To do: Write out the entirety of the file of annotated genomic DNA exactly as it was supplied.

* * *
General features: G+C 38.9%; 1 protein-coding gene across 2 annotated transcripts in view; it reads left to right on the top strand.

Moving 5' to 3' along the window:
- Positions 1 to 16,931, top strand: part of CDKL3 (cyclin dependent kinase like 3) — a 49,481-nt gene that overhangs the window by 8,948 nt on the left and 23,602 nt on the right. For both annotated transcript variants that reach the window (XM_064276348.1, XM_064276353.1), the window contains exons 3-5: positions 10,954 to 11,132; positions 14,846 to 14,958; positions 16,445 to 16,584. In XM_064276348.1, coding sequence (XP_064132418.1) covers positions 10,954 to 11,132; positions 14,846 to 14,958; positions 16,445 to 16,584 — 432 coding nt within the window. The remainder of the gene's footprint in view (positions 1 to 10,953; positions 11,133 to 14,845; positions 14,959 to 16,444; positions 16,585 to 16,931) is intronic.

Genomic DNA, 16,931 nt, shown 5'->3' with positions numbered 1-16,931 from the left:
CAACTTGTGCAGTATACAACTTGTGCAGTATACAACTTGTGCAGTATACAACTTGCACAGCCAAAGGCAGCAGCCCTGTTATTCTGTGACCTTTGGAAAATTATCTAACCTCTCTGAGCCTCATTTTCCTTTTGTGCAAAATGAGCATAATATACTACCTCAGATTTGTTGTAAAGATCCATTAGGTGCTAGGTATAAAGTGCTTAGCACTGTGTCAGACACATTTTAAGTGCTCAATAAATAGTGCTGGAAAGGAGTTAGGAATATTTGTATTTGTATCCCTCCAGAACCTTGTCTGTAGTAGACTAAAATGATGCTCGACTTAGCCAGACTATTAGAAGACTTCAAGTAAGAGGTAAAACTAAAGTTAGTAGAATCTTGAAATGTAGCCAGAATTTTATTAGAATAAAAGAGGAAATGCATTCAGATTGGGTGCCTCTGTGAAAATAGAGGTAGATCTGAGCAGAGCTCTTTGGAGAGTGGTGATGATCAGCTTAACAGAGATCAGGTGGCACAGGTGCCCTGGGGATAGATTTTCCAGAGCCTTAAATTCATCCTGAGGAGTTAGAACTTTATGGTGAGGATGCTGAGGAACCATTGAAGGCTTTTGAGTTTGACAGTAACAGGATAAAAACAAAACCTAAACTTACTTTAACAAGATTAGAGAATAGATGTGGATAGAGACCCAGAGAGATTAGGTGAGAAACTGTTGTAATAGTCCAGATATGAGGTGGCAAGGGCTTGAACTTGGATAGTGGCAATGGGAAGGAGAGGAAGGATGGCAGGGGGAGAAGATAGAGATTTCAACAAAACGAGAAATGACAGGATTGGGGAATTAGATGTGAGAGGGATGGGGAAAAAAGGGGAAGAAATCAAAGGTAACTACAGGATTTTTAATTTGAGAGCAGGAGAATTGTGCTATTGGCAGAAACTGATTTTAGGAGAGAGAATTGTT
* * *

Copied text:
General features: G+C 38.9%; 1 protein-coding gene across 2 annotated transcripts in view; it reads left to right on the top strand.

Moving 5' to 3' along the window:
- Positions 1 to 16,931, top strand: part of CDKL3 (cyclin dependent kinase like 3) — a 49,481-nt gene that overhangs the window by 8,948 nt on the left and 23,602 nt on the right. For both annotated transcript variants that reach the window (XM_064276348.1, XM_064276353.1), the window contains exons 3-5: positions 10,954 to 11,132; positions 14,846 to 14,958; positions 16,445 to 16,584. In XM_064276348.1, coding sequence (XP_064132418.1) covers positions 10,954 to 11,132; positions 14,846 to 14,958; positions 16,445 to 16,584 — 432 coding nt within the window. The remainder of the gene's footprint in view (positions 1 to 10,953; positions 11,133 to 14,845; positions 14,959 to 16,444; positions 16,585 to 16,931) is intronic.

Genomic DNA, 16,931 nt, shown 5'->3' with positions numbered 1-16,931 from the left:
CAACTTGTGCAGTATACAACTTGTGCAGTATACAACTTGTGCAGTATACAACTTGCACAGCCAAAGGCAGCAGCCCTGTTATTCTGTGACCTTTGGAAAATTATCTAACCTCTCTGAGCCTCATTTTCCTTTTGTGCAAAATGAGCATAATATACTACCTCAGATTTGTTGTAAAGATCCATTAGGTGCTAGGTATAAAGTGCTTAGCACTGTGTCAGACACATTTTAAGTGCTCAATAAATAGTGCTGGAAAGGAGTTAGGAATATTTGTATTTGTATCCCTCCAGAACCTTGTCTGTAGTAGACTAAAATGATGCTCGACTTAGCCAGACTATTAGAAGACTTCAAGTAAGAGGTAAAACTAAAGTTAGTAGAATCTTGAAATGTAGCCAGAATTTTATTAGAATAAAAGAGGAAATGCATTCAGATTGGGTGCCTCTGTGAAAATAGAGGTAGATCTGAGCAGAGCTCTTTGGAGAGTGGTGATGATCAGCTTAACAGAGATCAGGTGGCACAGGTGCCCTGGGGATAGATTTTCCAGAGCCTTAAATTCATCCTGAGGAGTTAGAACTTTATGGTGAGGATGCTGAGGAACCATTGAAGGCTTTTGAGTTTGACAGTAACAGGATAAAAACAAAACCTAAACTTACTTTAACAAGATTAGAGAATAGATGTGGATAGAGACCCAGAGAGATTAGGTGAGAAACTGTTGTAATAGTCCAGATATGAGGTGGCAAGGGCTTGAACTTGGATAGTGGCAATGGGAAGGAGAGGAAGGATGGCAGGGGGAGAAGATAGAGATTTCAACAAAACGAGAAATGACAGGATTGGGGAATTAGATGTGAGAGGGATGGGGAAAAAAGGGGAAGAAATCAAAGGTAACTACAGGATTTTTAATTTGAGAGCAGGAGAATTGTGCTATTGGCAGAAACTGATTTTAGGAGAGAGAATTGTT